A Tech Bleg For The Digerati

anonymous
Thoughts?

How to Hide Your Digital Communications from Big Brother

Comment below, please.

12 responses to “A Tech Bleg For The Digerati

  1. Anonymous

    Tails. Bootable thumbdrive. No footprints, in theory.

    https://tails.boum.org/

  2. Hugh Davis

    Overly complicated and not much better than VPN tech. I’ll stake my PhD and 25 years of doing computer security and networking on it.

  3. I’m certainly no computer security expert, but it looks interesting.

    Bitcoin is a joke, but if the encryption technology has spawned something useful, then it was worth their efforts.

  4. Make sure you read the warning faq’s at tails, though. It leaves no footprint on the local machine, but it’s still subject to man-in-the-middle and watching the Tors exit node.

    Re: bitmessage, I’d think it would have the same problems. The big advantage is end-to-end encryption. So the content should be safe, though I’m not sure that using it doesn’t raise red flags. I didn’t see how it hides your IP address, but I didn’t read too deeply.

    Definitely interesting, and another tool to add to the toolbox.

  5. snowmizuh

    I still think it’s safer to roll-your-own:
    [Option 1 - somewhat secure] Host your own email system and disable STMP transport. This means it doesn’t send email over the ‘net and only send to internal recipients. Think 1988 BBS. Only allow connections to your home network on which this system lives via VPN. See Denninger article “Tired of Snoopfest” for how to set up VPN host on FreeBSD (warning: advanced!) http://www.market-ticker.org/akcs-www?post=220395 . Bonus, use gpg/pgp to encrypt messages sent on this internal-only email server.

    [Optioon 2 - more secure] Pass messages on MicroSD, thumbdrives, etc. person-to-person, aka ‘PeopleIP’. This is how they roll in Cuba. Encrypt the entire drive using truecrypt and/or encrypt specific files for recipients using PGP/GPG.

  6. Why bother hiding ? They already know who we are and where we live. If you doubt that or think you can effectively hide from them on the internet you’re a fool. Our timewould be better spent if we found out who they are rather than hiding from them.
    Yank lll

  7. Mt Top Patriot

    Pardon me ya’ll,
    Why hide what is yours to begin with?
    Why hide as if you need permission, when you don’t?
    Why hide from people and their diktats that carry no legitimacy?
    Why hide from the dregs of the human race?
    Why hide the dignity of your Liberty?
    Why hide from tyranny, it only legitimizes the tyrants?
    Why ain’t you showing these rat bastards you ain’t afraid?
    Why do you not understand it is you they are afraid of?
    Why not show them they are outnumbered…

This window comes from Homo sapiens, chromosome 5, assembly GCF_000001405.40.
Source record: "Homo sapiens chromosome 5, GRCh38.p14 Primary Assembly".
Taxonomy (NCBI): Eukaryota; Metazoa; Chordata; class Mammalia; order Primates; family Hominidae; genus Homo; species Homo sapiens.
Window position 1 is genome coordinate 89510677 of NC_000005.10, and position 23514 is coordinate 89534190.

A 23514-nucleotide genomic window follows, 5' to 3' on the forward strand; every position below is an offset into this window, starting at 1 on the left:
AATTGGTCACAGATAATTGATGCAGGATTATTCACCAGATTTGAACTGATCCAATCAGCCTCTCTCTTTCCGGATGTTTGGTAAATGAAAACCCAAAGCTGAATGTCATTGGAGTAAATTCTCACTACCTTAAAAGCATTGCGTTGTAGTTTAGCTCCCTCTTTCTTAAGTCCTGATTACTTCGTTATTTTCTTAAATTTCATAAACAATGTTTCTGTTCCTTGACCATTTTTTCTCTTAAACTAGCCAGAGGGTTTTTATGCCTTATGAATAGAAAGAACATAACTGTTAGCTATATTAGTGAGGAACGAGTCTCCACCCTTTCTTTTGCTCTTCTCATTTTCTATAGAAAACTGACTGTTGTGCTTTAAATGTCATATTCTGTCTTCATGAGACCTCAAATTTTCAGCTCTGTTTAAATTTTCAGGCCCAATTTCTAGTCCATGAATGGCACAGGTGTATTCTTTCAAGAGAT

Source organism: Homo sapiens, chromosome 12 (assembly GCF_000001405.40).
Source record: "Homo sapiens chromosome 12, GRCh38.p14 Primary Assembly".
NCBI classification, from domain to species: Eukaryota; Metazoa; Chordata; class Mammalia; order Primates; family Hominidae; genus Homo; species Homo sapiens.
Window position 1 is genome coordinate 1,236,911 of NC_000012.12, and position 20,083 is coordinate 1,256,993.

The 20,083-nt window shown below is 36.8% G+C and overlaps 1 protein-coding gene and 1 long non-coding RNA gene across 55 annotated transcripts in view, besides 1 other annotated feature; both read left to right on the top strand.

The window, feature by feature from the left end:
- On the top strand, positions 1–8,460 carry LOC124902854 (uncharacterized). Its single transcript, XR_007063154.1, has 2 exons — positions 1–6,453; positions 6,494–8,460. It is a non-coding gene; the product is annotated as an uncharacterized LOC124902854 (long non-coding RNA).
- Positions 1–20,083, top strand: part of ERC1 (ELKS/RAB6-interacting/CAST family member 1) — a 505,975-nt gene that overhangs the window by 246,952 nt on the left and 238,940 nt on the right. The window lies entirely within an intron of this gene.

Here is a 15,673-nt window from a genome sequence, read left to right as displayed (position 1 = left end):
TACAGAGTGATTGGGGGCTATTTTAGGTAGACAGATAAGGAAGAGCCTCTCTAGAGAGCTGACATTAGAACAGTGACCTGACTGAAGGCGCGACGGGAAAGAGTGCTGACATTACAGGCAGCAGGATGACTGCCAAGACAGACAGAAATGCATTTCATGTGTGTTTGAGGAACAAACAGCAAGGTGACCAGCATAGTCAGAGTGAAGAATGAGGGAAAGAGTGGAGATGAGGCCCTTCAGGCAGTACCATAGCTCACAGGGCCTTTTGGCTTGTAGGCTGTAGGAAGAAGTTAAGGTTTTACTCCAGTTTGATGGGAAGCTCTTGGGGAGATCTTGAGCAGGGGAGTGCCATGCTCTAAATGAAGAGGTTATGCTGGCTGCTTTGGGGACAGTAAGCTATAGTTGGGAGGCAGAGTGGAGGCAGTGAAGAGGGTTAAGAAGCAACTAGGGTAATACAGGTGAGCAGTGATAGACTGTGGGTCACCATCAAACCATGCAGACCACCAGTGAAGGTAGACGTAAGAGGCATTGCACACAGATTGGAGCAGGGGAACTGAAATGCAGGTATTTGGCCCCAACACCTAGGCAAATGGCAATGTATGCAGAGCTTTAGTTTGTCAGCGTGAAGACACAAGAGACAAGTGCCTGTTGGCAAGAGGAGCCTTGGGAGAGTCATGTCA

when it is you they want to believe you are outnumbered?
    Why not show them the might of our right!

  8. Denninger’s homebrew VPN is a nightmarish farce and is beyond unduly complicated. One could use a commercial VPN and run Tor through that (i.e., connect to your VPN service, then start Tor). This allows you to establish a secure connection to a proxy, and then obscures the final destination from the VPN provider (and the fact that you are using Tor). It also obscures the true origin of the Tor transmission from the exit node. Select a VPN service that offers node connect points outside your country of origin – preferably in a country with better privacy protections than your home nation. Not full proof, but nothing is, and it would make them work to find out who you are. Just take care not to include identifying information within whatever communications or downloads you perform, and do not login somewhere with authentication credentials that can easily be traced back to you.

    Also, you’d want to turn off any location identification services on your workstation, or other “background” services that might use authentication to an account that traces back to you.

  9. Bill Harzia

    Dead drops and post office letters. Make these bastards get off their fat asses and do some work. They probably can’t even remember how to do that kind of thing anymore.

    Can you see them sifting through 100,000 letters to find the one with the info they want?

  10. cyberghost uses openvpn and has an easy to use front end. many servers around the world. not free, but cheap. https://cyberghostvpn.com/
    tor is a darpa product so they can communicate when all hell breaks loose and normal channels don’t work. they know how it works. all attempts at secure comms has to be seen as only something to buy you time. the narus st-6400 found in that at&t service closet is almost ten years old now. the 1200+ new ones sitting around the country and reporting back to utah are amazing works of art. verisign was the first company to actually use them wholesale. been anywhere that says “verified by verisign”? yep, that’s them.

  11. snowmizuh

    Regarding Denninger’s approach being so complicated, I agree completely. It all depends on how much you trust you want to put into compiled or proprietary solutions. His approach stays very close to the open source side.

    I provided that as a reference, but I haven’t personally eaten my own dogfood in this case. I have used Windows Server 2012 to set up my home VPN as well as Himachi LogMeIn. I especially recommend the latter for ease of use.